I feel like, in a few years, this novel will be subject to a media frenzy at the prospect of a ‘rediscovered classic’, in a similar fashion to John Williams’ Stoner. I’m not objecting, because this is surprisingly beautiful, both in plot and prose.
Running with my current trend of buying books because they’re cheap/pretty/have a vaguely intriguing blurb, I picked up The Collector in yet another charity shop, put it back down because of The Reading List (which I’m now slightly panicking about, because no time! no time!), and picked it back up because of my fear of The Reading List. Find the logic in that.
I’ve read my fair share of kidnapping books, with the kidnapper’s motivations usually circulating around money/sex/opportunity for bloody murder. Unusually, the reason why Frederick/Ferdinand/Caliban kidnaps Miranda is because he is besotted with her. As in, moves-to-London-and-follows-her obsessed. Because she is beautiful.
She’s more than beautiful; she is passionate and caring and deeply artistic, the type of person who experiences, rather than lives. Like Ferdinand, I was drawn to her because of her beauty, although not her exterior beauty, and the tragedy of such a free spirit being trapped in a cellar – what she longs for is daylight, the only thing that Ferdinand refuses her – is felt searingly by both the reader and Miranda herself. She undergoes the same fate as his butterflies. Suffocated under glass.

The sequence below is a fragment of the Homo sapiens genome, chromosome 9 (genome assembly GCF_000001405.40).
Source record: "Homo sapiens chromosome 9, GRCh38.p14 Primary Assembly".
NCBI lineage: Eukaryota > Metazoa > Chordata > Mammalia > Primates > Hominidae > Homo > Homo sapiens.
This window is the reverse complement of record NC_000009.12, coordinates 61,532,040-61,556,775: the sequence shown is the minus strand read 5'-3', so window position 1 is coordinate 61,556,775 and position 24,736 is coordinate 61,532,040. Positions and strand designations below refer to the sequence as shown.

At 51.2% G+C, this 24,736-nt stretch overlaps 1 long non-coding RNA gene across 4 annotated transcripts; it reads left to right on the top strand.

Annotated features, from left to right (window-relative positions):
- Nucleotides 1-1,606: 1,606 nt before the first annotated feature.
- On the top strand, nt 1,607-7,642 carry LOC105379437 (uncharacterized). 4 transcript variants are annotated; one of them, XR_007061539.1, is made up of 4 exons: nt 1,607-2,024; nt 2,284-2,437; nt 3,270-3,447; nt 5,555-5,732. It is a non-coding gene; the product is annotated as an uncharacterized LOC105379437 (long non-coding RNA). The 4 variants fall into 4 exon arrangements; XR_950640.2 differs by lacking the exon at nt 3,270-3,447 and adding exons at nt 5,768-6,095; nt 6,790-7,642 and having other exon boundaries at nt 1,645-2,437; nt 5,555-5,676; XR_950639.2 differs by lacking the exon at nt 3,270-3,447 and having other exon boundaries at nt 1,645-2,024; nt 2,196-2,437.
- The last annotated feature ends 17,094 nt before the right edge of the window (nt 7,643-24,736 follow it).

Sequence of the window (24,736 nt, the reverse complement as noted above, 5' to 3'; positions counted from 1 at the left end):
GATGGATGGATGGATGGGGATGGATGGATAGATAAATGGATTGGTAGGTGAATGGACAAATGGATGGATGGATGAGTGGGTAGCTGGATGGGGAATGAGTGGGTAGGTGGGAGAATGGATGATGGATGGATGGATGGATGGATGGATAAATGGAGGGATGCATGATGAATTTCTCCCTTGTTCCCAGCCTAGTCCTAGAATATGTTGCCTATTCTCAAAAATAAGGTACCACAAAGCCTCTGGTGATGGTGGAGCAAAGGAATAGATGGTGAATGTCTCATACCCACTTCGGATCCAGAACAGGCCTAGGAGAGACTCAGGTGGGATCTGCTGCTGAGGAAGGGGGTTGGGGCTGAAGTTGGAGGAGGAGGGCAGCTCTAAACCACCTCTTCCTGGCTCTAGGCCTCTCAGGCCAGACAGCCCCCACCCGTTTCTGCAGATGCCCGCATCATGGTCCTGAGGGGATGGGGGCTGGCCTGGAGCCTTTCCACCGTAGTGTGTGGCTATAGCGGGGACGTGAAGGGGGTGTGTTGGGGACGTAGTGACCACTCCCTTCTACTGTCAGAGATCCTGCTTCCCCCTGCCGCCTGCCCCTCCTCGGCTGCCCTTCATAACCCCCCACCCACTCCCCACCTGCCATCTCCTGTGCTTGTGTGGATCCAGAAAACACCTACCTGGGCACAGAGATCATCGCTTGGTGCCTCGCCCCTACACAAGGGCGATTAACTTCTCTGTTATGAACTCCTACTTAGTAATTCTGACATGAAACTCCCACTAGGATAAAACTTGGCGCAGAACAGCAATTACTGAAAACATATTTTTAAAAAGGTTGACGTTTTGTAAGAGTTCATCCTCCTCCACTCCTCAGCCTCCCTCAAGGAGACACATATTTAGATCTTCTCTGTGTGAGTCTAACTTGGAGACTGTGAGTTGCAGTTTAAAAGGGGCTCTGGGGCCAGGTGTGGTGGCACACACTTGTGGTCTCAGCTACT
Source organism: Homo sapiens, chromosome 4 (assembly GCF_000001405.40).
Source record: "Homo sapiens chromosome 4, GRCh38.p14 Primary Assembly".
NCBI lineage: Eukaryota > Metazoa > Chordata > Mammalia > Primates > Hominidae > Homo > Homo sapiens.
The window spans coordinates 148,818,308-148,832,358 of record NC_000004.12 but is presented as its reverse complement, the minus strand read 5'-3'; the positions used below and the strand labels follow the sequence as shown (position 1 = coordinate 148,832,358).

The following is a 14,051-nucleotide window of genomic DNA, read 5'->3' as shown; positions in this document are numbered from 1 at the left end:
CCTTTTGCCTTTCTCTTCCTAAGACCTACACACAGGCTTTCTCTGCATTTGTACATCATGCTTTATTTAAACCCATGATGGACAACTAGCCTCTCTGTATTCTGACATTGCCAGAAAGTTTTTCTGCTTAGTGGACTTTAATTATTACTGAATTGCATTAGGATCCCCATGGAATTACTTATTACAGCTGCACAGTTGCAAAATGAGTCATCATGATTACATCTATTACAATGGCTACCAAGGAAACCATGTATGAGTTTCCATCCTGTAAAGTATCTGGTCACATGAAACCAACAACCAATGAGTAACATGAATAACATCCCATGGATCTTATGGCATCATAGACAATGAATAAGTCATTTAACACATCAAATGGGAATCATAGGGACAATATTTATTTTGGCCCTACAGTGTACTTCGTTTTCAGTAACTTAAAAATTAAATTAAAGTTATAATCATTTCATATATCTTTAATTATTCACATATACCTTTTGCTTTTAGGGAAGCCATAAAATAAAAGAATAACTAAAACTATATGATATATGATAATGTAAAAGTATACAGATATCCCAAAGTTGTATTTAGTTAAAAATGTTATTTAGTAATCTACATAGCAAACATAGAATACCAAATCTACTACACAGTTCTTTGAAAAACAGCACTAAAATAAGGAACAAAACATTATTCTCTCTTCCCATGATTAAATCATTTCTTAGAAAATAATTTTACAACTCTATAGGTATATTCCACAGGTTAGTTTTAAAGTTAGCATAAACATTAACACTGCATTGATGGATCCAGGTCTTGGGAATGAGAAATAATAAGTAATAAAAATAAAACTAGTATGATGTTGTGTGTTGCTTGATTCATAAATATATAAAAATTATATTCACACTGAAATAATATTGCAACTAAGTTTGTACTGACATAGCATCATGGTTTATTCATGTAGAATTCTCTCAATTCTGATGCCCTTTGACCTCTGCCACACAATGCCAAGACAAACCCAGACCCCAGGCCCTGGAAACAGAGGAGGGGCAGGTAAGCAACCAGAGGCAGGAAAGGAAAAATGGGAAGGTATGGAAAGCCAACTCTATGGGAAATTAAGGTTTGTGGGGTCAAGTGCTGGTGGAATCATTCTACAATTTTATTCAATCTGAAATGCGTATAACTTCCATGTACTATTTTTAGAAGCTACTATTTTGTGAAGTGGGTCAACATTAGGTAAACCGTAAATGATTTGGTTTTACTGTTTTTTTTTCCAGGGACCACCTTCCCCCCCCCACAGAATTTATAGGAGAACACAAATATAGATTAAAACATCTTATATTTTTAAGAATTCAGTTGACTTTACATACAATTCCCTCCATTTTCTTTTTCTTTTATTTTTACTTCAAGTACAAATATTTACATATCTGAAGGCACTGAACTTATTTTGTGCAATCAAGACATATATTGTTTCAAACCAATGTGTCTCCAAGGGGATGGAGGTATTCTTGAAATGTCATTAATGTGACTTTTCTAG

This has, I think, become one of my favourite books of 2016. It was the plot that drew me in initially, but when I realised that I share similar views to Miranda, like this one:
I hate the uneducated and the ignorant. I hate the pompous and the phoney. I hate the jealous and the resentful. I hate the crabbed and the mean and the petty. I hate all ordinary dull little people who aren’t ashamed of being dull and little.
I became even more invested in her. In her life and her potential and the fact that she is kept captive by an ordinary dull little man, who unfortunately has enough money to realise his disturbing dream.
I don’t think that I can recommend this strongly enough. This isn’t an airport, drop-it-and-run read. It’s haunting. It can be painful to read, but the beauty is there, and there are no more words.